While Mammoth desires to attract more “destination visitors”, ones who are precisely the target guests for the resort condominium lodge properties that Intrawest and others build here, Mammoth is always going to be a drive-to destination. In fact, that is one of the criteria Intrawest looks for in a resort–a half days drive from a major metropolitan area. And southern California is a massive, mobile marketplace. Many of those driving will find the resort lodge units attractive, but many won’t. The idea of pulling the loaded Suburban up to the front door of a townhome is just too convenient. And our guests like to bring their toys. Nice, intimate condominium projects with adjacent pools and spas have great family appeal–especially in summer.

There are other trends, one is the prospect of more business. With more amenities, more marketing, eventual air service, improved hospitality, etc., there is just going to be more business. If other resorts are an indication, Intrawest themselves will end up being in the condo reservation business in Mammoth. One of their divisions or subsidiaries could end up being your rental company/partner.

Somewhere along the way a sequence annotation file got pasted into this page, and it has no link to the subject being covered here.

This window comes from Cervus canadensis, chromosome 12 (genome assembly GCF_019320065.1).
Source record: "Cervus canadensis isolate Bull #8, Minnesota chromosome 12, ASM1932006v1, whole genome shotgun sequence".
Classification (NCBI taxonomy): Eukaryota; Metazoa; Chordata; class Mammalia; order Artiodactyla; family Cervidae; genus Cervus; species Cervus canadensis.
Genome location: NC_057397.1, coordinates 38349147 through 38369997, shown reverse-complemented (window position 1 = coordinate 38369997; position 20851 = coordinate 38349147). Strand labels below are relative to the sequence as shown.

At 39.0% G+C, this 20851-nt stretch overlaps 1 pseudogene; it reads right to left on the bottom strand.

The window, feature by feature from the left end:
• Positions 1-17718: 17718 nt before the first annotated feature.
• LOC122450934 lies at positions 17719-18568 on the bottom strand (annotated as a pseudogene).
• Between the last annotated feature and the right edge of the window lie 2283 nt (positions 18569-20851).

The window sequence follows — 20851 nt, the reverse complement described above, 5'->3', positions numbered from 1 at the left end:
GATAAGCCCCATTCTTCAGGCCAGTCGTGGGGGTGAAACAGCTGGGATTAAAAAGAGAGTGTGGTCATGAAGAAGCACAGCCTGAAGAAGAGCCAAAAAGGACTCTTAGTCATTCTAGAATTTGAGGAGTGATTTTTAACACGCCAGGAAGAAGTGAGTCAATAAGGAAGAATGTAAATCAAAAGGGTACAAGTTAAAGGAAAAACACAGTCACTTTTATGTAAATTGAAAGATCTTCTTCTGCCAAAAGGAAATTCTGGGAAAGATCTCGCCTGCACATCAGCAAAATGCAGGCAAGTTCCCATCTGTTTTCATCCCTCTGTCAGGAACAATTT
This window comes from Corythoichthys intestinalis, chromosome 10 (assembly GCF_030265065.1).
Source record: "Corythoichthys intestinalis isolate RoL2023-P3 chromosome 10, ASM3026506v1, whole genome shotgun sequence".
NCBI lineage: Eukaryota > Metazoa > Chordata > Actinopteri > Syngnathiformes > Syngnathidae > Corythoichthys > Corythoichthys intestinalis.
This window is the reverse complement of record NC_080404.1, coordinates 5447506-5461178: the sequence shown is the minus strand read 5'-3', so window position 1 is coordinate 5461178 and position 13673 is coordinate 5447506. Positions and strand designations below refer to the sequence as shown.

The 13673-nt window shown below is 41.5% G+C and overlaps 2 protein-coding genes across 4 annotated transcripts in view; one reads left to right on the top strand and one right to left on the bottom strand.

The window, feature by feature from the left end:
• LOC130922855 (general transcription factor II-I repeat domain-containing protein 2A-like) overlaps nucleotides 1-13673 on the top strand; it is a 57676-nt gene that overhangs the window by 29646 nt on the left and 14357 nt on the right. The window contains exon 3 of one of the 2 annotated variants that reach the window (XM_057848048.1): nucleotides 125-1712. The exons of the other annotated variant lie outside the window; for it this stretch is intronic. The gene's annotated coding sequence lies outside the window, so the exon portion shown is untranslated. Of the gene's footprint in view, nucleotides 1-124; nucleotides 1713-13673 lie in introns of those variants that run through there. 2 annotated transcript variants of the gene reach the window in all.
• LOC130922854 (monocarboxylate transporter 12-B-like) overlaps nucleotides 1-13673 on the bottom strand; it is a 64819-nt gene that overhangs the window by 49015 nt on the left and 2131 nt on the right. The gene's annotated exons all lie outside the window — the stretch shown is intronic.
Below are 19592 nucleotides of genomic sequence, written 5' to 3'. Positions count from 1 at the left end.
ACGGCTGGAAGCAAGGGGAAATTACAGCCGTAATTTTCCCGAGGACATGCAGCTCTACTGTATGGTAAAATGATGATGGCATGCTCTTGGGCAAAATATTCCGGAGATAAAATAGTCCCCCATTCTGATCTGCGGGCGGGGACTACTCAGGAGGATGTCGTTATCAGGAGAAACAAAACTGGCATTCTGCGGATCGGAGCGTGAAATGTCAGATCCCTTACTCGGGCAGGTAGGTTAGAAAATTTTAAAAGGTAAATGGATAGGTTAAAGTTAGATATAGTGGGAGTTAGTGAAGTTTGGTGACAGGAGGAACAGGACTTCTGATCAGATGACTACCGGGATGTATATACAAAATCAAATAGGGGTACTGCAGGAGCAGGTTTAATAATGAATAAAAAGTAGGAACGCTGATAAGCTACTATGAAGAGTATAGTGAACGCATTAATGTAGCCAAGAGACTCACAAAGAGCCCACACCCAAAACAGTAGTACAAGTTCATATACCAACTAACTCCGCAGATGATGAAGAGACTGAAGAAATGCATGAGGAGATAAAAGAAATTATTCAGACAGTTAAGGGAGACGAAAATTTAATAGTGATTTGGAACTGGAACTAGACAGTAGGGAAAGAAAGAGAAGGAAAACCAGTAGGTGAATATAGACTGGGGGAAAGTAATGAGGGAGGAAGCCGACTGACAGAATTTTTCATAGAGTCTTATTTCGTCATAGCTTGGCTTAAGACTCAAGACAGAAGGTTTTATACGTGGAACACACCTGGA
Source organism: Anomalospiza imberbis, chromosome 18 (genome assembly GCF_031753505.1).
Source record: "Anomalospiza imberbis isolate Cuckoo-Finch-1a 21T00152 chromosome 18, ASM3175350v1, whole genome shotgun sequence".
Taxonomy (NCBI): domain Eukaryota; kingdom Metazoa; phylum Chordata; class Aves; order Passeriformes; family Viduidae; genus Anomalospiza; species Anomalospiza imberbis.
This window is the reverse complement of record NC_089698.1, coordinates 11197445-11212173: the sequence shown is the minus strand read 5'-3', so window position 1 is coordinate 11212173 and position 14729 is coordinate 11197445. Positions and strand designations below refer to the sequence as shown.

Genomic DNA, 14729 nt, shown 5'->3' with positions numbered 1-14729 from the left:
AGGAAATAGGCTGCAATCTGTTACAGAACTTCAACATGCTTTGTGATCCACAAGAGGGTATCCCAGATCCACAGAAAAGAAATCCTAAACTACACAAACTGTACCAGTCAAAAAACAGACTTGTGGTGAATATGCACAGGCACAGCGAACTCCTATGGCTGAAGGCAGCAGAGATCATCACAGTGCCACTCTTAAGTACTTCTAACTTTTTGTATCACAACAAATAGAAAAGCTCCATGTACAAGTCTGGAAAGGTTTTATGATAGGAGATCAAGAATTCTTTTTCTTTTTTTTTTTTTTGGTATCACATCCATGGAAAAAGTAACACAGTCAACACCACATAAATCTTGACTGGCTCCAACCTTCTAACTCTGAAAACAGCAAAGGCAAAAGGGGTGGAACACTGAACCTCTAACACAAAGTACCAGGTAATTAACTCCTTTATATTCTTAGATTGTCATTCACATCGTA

Many people are unaware that Mammoth’s ordinances (established around the time of incorporation) disallow nightly rentals in the residential (RSF–Residential Single Family) neighborhoods. This ordinance is very different from other mountain resort communities where such rental is commonplace. The goal was to preserve the quality of those neighborhoods and Mammoth had lots of condos to fill the demand. There are factions in town that envision changing that ordinance. In fact, the town government itself recognizes the loss of tax dollars because such rentals occur anyway and the tremendous potential for revenue. Future demand could drive those changes. We’ll see.